The Rise, Fall and Rise of Adventure Games

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The Rise, Fall and Rise of Adventure Games

Take everything you knew about adventure games and throw it out the window - Telltale Games reinvents the genre, Monkey Island style.

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I feel adventure games did lost it on the release of the PS2...it seemed everything tunred to platformer, and, was nothing left of the old ways. And...It makes mme want to remembeer Abes Odessy

I love telltale. They really capture the spirit of the old LucasArts and Sierra games of old but with lots of modern touches.

You should also check out Ceville, Shamus. That was a really great Point and Click adventure game!

I think over the years Adventure themes have subtly over taken action titles, Castlevina,Metroid,Quake 2,Quake 1,Hexen,Soul reaver,Onimusha to RE I mean lets take hard look at action RPGs I always considered them more adventure than RPG. Hell Metroid prime(System shock before it) and Call of cuthulu and Dead space are 3 of the most adventure centric FP games I have played to this date and what is Beyond good and evil if not a true FP adventure game... Now IMO there is a cut off point where adventure turns into a full blown RPG experience like Morrwind,Oblivoin,ect or has its knees blown off and becomes aa actiony mash up like Fallout of Bioshock.

Look deeper into what makes up a game and its mechanics and you can find more adventure elements.

I love the Strong Bad games so much.

"Whaaaat? Is that any way to address your ultimate dictator and racquet-ball partner?"

I think one of the big things that killed the point and click was the FMV era, it massively pushed up production costs and at the same time ended up with bad acting and poor dialog. Some worked e.g Gabe knight 2 and phantasmagoria but most just sucked.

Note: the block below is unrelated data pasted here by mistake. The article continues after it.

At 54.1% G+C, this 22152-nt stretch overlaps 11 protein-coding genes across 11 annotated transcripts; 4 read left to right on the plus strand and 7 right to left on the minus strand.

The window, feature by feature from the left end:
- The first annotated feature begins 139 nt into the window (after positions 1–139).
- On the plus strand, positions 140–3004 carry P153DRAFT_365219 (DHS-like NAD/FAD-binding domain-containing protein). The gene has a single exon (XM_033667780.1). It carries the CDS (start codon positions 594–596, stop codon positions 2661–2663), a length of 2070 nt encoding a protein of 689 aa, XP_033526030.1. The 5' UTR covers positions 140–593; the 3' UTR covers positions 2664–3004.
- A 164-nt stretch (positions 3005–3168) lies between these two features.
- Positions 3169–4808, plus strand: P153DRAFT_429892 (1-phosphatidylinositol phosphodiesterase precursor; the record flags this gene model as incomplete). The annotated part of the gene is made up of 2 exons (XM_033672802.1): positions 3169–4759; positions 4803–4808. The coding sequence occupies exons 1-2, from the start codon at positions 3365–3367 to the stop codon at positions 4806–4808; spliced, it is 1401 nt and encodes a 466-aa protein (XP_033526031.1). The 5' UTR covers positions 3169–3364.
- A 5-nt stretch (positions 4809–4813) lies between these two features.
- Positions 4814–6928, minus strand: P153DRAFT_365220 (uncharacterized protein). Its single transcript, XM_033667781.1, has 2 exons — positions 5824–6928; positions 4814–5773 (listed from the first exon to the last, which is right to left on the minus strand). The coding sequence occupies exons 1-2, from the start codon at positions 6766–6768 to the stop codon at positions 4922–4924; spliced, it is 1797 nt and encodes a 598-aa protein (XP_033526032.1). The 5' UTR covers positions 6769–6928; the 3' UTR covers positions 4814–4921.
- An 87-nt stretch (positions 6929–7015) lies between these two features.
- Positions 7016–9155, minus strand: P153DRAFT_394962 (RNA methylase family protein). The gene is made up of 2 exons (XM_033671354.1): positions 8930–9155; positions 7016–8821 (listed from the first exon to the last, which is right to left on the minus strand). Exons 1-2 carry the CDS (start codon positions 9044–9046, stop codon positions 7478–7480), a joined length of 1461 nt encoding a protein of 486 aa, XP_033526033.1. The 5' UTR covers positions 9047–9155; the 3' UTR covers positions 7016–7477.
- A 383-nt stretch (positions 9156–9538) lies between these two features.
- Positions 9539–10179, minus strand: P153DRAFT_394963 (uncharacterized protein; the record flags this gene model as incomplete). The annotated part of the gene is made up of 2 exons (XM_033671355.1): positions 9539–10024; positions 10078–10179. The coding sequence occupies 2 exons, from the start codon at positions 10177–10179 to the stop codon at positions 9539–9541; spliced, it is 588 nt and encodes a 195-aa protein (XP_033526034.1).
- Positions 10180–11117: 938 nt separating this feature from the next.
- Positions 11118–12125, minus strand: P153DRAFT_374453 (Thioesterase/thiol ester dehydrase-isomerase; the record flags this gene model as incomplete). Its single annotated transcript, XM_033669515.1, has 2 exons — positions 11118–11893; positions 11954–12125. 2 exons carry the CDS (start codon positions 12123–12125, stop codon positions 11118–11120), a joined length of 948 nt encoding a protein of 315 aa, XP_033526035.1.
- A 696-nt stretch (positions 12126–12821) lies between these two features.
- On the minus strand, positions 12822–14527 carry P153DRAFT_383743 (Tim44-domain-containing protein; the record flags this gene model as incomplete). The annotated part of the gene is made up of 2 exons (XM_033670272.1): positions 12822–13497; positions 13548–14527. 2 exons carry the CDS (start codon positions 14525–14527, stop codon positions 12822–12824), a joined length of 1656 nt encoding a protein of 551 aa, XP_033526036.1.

I read this article and the Syrup-Mustache thing linked to it, it's an interesting read but at the same time I think it misses the point that a lot of people DID enjoy those "Dream Logic/Acid Trip" puzzle solutions and found working on them to be fun. Adventure games were never my genere of choice, but there was a lot of satisfaction from figuring this stuff out, and also a lot of these games predicted things people were likely to try on the way to deciphering the solution and included jokes and easter eggs connected to them.

I think there actually IS some validity to the idea of games becoming simpler in proportion to a growing audience. Adventure Games, RPGS (which were arguably bigger), and other games have been dying out in proportion to the increasing influx of casual and "mainstream" gamers. Basically games that give instant gratification are preferred to those that don't, and increasingly few people can enjoy video gaming as an intellectual exercise.

Truthfully what I think killed Adventure games is not obtuse "Gabriel Knight 3" disguise building puzzles, but pixel hunting and the like. I think that to some extent developers began to feel that their games were too easy, and started doing things to make them harder. The adventure games that annoyed people were ones that had intentional (as opposed to accidental) one-use items that could be used in the wrong place, missables, and of course tightly timed sequences where you say had to click on a werewolf in exactly the right frame of animation in order to knock it into a furnace. One game I really enjoyed premise wise was a game by Origin called "Noctropolis" but that game was utterly destroyed by pixel hunting as many key items were nearly impossible to spot. I seem to remember that game had both a glass cutter and a screwdriver that pretty much nobody could find for the longest time, and that kind of deep-sixed the game before some people who probably called tip lines started to circulate the information.